Shiva is often represented as Ardhanarishvara, where his form is fused
halfway into the body of his spouse Parvati. This is exemplified in the
present sculpture where the bisexual image is divided vertically, the
right-hand half, which is male, being that of Shiva proper, and the left
side having female anatomy, that of Parvati.
Corresponding to the ideal of Shiva, the right half is clad in a tiger-skin
loin cloth, and Parvati on the left is draped in a sari. She also has a
breast, covered in a bodice as also an elaborate nose-ring. The jewelry of
the two halves including necklaces, bracelets, and armlets, are different
from each other. At Shiva's side can be seen his mount, Nandi the bull, and
near Parvati is her lion.
An original understanding of the Ardhanarishvara concept was expressed by
Kalidasa, the Sanskrit poet believed to have lived in the 5th century AD. At
the head of his poem 'Raghuvamsha,' he addressed a verse to Shiva and
Parvati, comparing the literary fusion of meaning (artha, masculine) and the
speech which utters it (vach, feminine) to their harmonious union in which,
although as inextricably conjoined as a word is with its sense, the couple
yet retained their individual importance.
In the mundane world all men and women reflect the duality expressed in the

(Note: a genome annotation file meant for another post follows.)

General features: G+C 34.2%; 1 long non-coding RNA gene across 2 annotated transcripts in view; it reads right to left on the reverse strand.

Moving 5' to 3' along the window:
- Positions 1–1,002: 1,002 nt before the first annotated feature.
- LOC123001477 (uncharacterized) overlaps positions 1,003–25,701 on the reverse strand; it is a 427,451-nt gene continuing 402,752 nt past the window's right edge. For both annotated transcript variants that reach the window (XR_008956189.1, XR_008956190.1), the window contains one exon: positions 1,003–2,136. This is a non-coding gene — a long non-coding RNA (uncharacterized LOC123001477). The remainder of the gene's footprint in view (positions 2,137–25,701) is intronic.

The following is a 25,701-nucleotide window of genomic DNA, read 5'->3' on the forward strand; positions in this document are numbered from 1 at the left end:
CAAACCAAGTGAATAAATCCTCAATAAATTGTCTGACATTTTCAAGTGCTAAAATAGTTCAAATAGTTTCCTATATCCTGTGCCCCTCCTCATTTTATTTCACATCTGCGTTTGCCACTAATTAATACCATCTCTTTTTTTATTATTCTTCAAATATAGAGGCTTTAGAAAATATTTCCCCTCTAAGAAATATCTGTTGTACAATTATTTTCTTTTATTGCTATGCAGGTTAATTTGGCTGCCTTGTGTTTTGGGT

concept of Ardhanarishvara. Every man and woman contains within himself or
herself both male and female principles. A man is a man only because of the
excess in him of the principle of masculinity, and a woman is a woman
because of the predominance of the principle of femininity. It is believed
that this maleness and femaleness generally remain in conflict within the
individual and can to some extent be made to harmonize with the opposite sex
during sexual intercourse when the couple, symbolizing Shiva and Parvati,
realize the Absolute.
Indeed, while emphasizing the essential non duality of the supreme
principle, this image is remarkable for the precision with which it
distinguishes the male and female elements of the deity while harmoniously
fusing them into a single form.
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